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Payroll Management in Uruguay

A payroll management service will retain records for each of your employees, as well as comply with the labor laws in Uruguay. These records include employees’ gross and net salaries, incentives, and a log of payslips.

Payroll Compliance in Uruguay

To be compliant means that your company must meet the mandatory requirements that Uruguay has placed in the labor laws. These include but are not limited to employee salary and benefits, taxes, and social security.


It’s crucial to get your payroll taxes and deductions correct in Uruguay and elsewhere in the world. Book a demo with Skuad to see how we can help.

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Payroll Components in Uruguay

The largest part of staying compliant is to ensure that your payroll components meet or exceed the minimum requirements in Uruguay:


Employees in Uruguay shall be compensated in Uruguayan pesos (UYU). There is a minimum wage of at least UYU 19,364.00 per month, which converts to about US$465.

Working hours

A standard workday in Uruguay should not exceed eight hours, unless under specific provisions. A workweek is typically 44 hours per week.

Overtime laws

If an employee works more than the standard workweek, they can work up to eight more hours as overtime. Overtime pay should be calculated at twice the employee’s normal salary. If there is overtime on a holiday, it will be two-and-a-half times the rate of normal pay.

Social Security

In Uruguay, there are four social security programs to pay into:

  • Health Insurance Contribution
    Employers: 5%
    Employees: 3–8%
  • Pension Fund Contribution
    Employers: 7.5%
    Employees: 15%
  • Labor Re-Conversion Fund
    Employers: 0.1%
    Employees: 0.1%
  • Labor Credit Guarantee Fund
    Employers: 0.025%

Employees do not pay into the Labor Credit Guarantee Fund.

Sick Leave

All employers should give sick leave to their employees. The minimum required is for the first three days of sickness to be paid in full. After that, the days of sickness will only be paid at 70% of the employee's regular wage.

Parental Leave

When a woman is pregnant, she is entitled to 14 weeks of maternity leave. This can start six weeks before the delivery date. The entirety of maternity leaves is paid through the Ministry of Labor and Social Welfare.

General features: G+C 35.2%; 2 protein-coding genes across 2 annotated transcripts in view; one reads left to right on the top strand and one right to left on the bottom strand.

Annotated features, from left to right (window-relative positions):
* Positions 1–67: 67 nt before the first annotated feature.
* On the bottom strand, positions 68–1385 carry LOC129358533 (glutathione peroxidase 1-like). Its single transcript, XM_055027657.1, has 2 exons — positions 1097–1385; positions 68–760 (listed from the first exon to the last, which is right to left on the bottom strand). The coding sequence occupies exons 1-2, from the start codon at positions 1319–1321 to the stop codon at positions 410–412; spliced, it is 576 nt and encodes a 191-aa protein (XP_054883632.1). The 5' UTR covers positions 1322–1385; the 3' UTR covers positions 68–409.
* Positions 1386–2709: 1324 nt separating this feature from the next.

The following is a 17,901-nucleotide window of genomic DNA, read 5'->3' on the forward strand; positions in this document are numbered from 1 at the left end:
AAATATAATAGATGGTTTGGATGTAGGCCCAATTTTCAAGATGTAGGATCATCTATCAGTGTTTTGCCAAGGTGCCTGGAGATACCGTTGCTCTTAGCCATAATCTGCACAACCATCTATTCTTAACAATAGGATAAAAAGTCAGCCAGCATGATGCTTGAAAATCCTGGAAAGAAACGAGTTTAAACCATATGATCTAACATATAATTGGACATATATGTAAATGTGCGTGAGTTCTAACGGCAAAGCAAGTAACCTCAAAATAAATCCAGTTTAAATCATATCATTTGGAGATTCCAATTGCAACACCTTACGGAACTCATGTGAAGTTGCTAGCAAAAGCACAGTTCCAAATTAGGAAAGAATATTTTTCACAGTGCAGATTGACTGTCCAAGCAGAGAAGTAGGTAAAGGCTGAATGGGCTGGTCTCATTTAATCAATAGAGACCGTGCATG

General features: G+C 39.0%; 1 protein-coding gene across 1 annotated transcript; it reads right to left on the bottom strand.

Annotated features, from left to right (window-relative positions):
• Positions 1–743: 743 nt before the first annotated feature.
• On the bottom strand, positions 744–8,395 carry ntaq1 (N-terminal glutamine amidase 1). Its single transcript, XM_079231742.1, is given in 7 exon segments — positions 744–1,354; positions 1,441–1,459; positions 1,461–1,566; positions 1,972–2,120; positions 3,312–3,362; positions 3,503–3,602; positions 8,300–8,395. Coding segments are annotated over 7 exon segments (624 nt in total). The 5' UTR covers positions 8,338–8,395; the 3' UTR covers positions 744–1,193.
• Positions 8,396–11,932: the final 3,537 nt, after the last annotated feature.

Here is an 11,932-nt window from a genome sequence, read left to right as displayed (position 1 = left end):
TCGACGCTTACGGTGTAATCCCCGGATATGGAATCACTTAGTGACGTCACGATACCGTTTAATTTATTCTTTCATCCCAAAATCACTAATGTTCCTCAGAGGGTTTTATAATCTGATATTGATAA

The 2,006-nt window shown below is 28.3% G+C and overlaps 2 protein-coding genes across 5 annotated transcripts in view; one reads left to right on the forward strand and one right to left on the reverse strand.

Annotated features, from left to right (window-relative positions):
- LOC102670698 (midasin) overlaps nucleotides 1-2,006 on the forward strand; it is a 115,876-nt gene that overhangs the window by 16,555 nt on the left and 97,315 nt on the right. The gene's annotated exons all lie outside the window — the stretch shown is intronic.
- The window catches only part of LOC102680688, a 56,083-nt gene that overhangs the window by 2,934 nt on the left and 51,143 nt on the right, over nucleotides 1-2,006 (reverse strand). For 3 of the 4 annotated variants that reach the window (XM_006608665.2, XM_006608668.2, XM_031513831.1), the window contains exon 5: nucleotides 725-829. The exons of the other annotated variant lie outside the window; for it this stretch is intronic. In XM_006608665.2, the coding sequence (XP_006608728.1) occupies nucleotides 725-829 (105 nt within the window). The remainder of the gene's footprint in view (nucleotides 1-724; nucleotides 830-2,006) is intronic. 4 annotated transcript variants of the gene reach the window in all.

In contrast, parental leave is only 13 days. Of these days, 10 days will be paid through the social welfare office, and the employer pays for the other three days.

Public Holidays

There are several observed holidays in Uruguay, but the government only requires five as mandatory paid time off:

  • New Year’s Day (January 1)
  • Labor Day (May 1)
  • Constitution Day (July 18)
  • Independence Day (August 25)
  • Christmas Day (December 25)

If an employee works on these days, they must be paid overtime.

Here is a list of additional holidays that are unpaid public holidays:

  • Carnival (the Monday and Tuesday before Ash Wednesday; in February or March)
  • Maundy Thursday (Thursday before Easter Sunday)
  • Landing of the 33 Patriots Day (April 18)
  • Never Again Day (June 19)
  • Day of the Races (October 12)
  • All Souls Day (November 2)

These are not considered mandatory, but your employees would appreciate you considering them.

Payroll Taxes

You will be in charge of taking out your employees’ income tax from their regular paychecks. The Uruguayan resident rates are below:

  • Up to UYU 409,080: 0%
  • UYU 409,080–584,400: 10%
  • UYU 584,400–876,600: 15%
  • UYU 876,600–1,753,200: 24%
  • UYU 1,753,200–2,922,000: 25%
  • UYU 2,922,000–4,383,000: 27%
  • UYU 4,383,000–6,720,300: 31%
  • Over UYU 6,720,600 – 36%

There are differences depending on how the employee files and if they are a non-resident.

Other Laws

On top of these standard payroll components, Uruguay has a few more:

  • Employees must receive at least 20 days of paid vacation annually. After five years, the employee will receive an additional day. This will continue each subsequent year until the employee has 25 days of annual paid vacation.
  • Uruguayan law entitles employees to other types of leave, like education leave, marriage leave, bereavement leave, adoption leave, and studies leave.
  • Employers are to pay 13th salary, or Aguinaldo, to all employees. This is paid half in June and half in December.

We know—this is a lot to take in. However, we are here to help you. Skuad can clarify any payroll components for your Uruguayan employees.


Want to get started with payroll management in Uruguay? Book a Skuad team demo to understand exactly what’s expected of your business.

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Payroll in Uruguay has its challenges, just as it does in any other country, but it is not impossible. Besides using a payroll processing company, you have other options. One, Uruguay internal payroll, entails creating your own subsidiary in Uruguay. However, it can be difficult to establish.

Instead, check out how Skuad can help you. We will ensure that your organization remains compliant and that your team is paid in a timely manner.